My diorama will be housed in an open-fronted box, rather along the lines of the APA boxes that are, unfortunately, no longer available from Ikea, so I shall have to construct my own version. I like the idea of building an open frame, with separately attached panels, since this will provide ease of access during construction and also facilitate painting a 'backscene'.


My plan is that the broad-gauge railway will run across the front, backed by the bank seen in the accident photo. At one end, the scene will be 'closed' by the Cockshoot Bridge. I shall have to think about how to provide a 'scenic break' at the other end but I expect that I shall include a few other line-side structures, to add interest.


My initial sketches are shown below.


Plan and Elevations of Proposed Diorama


So, I now have a simple plan of action.


In addition to the plan, I have bought some lengths of 'bridge rail' from the Broad Gauge Society and kits to build a locomotive and a mail carriage. Now, all I have to do is start building :)


EDIT : new photo of Cockshoot Bridge added



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BTW I came across this the other day - mouth-watering:



Mouth watering indeed ... and, alas, way beyond what I could hope to achieve in the foreseeable future!  I'll be very happy, in the first instance, to get a few models rolling along some baulk road.  Looking at the tiny flanges on the P4-type wheels, I feel that my track building skills will be tested to the limit.


On the other hand, I think I could make my own version of the BG wagon - it looks to be a rather nice garden shed :)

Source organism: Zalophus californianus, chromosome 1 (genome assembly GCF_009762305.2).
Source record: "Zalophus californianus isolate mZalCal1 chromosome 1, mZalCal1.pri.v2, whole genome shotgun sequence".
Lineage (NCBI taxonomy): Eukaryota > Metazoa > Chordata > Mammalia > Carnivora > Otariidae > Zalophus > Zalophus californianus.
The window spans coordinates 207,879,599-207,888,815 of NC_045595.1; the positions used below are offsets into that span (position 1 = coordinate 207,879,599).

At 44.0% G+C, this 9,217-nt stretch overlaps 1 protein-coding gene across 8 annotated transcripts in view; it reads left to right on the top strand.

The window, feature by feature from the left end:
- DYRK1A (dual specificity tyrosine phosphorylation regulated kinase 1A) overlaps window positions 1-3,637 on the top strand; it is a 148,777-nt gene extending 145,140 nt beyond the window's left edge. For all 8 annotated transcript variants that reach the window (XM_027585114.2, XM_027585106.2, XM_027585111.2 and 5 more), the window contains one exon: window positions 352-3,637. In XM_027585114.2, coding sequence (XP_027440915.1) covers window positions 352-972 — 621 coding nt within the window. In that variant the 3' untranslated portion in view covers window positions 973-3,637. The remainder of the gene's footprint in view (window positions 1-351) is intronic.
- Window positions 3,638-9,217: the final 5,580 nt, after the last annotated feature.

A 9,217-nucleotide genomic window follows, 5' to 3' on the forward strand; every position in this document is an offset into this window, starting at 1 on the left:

I hope it doesn't stay as just a static diorama?

So do I  but it'll be one step at a time!

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Hi Mike, If you build or modify your rolling stock to include Mike Sharman's flexichas or a similar chassis compensation system, then P4 wheel profiles won't be a problem. Also,  although not broad gauge, it may be worth your while reading a book entitled ' An Approach to Building Finescale Track in 4mm  by Iain Rice.

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Thank you for those tips, Snitzl.  It was another of Iain Rice's books that got me going on building locomotives, so I'll look out for his track-building one.



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Sumptuous - love the photo of the broad gauge carriages at Swindon, the quality of some of those old photographs is superb. Some must have spent their entire career commuting in those

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I agree, HymekBoy.  Those old plates might have been 'slow' but they gave superb resolution.  Such a pity they did not have colour, though :)

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How did I miss the start of this blog? This looks an interesting project with lots of building of interesting and different stock.  I will take a leisurely read through.

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Pleased you find it interesting, Chris.  I have several kits from the BGS to be built, so hope to write about these before too long.

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Hi Duncan - I have several BGS kits in my pending tray.  I spent a couple of months n New Zealand at the end of last year and, what with all the planning and now all the photos to sort, my modelling has been on the 'back burner' for a while.  It's good to know you are taking an interest and I shall be back before too long :)